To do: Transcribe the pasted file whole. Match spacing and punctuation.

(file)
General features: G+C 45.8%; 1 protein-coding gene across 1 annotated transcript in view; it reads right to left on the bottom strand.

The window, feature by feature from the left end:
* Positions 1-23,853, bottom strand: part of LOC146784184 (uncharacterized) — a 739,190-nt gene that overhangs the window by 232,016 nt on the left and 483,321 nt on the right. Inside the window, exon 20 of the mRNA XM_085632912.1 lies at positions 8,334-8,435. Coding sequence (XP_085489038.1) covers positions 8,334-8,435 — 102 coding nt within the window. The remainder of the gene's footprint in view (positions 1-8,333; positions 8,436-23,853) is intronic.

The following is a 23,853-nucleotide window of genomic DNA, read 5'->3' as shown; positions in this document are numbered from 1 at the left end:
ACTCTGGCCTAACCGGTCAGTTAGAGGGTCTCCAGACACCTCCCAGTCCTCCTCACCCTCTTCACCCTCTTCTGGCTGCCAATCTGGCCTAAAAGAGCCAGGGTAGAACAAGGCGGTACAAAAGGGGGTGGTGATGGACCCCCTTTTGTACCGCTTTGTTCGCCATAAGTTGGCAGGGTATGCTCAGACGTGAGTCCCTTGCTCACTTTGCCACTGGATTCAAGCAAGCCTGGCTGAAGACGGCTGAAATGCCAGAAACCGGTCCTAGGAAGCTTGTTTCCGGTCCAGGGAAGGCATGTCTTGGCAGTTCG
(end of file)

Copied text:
General features: G+C 45.8%; 1 protein-coding gene across 1 annotated transcript in view; it reads right to left on the bottom strand.

The window, feature by feature from the left end:
* Positions 1-23,853, bottom strand: part of LOC146784184 (uncharacterized) — a 739,190-nt gene that overhangs the window by 232,016 nt on the left and 483,321 nt on the right. Inside the window, exon 20 of the mRNA XM_085632912.1 lies at positions 8,334-8,435. Coding sequence (XP_085489038.1) covers positions 8,334-8,435 — 102 coding nt within the window. The remainder of the gene's footprint in view (positions 1-8,333; positions 8,436-23,853) is intronic.

The following is a 23,853-nucleotide window of genomic DNA, read 5'->3' as shown; positions in this document are numbered from 1 at the left end:
ACTCTGGCCTAACCGGTCAGTTAGAGGGTCTCCAGACACCTCCCAGTCCTCCTCACCCTCTTCACCCTCTTCTGGCTGCCAATCTGGCCTAAAAGAGCCAGGGTAGAACAAGGCGGTACAAAAGGGGGTGGTGATGGACCCCCTTTTGTACCGCTTTGTTCGCCATAAGTTGGCAGGGTATGCTCAGACGTGAGTCCCTTGCTCACTTTGCCACTGGATTCAAGCAAGCCTGGCTGAAGACGGCTGAAATGCCAGAAACCGGTCCTAGGAAGCTTGTTTCCGGTCCAGGGAAGGCATGTCTTGGCAGTTCG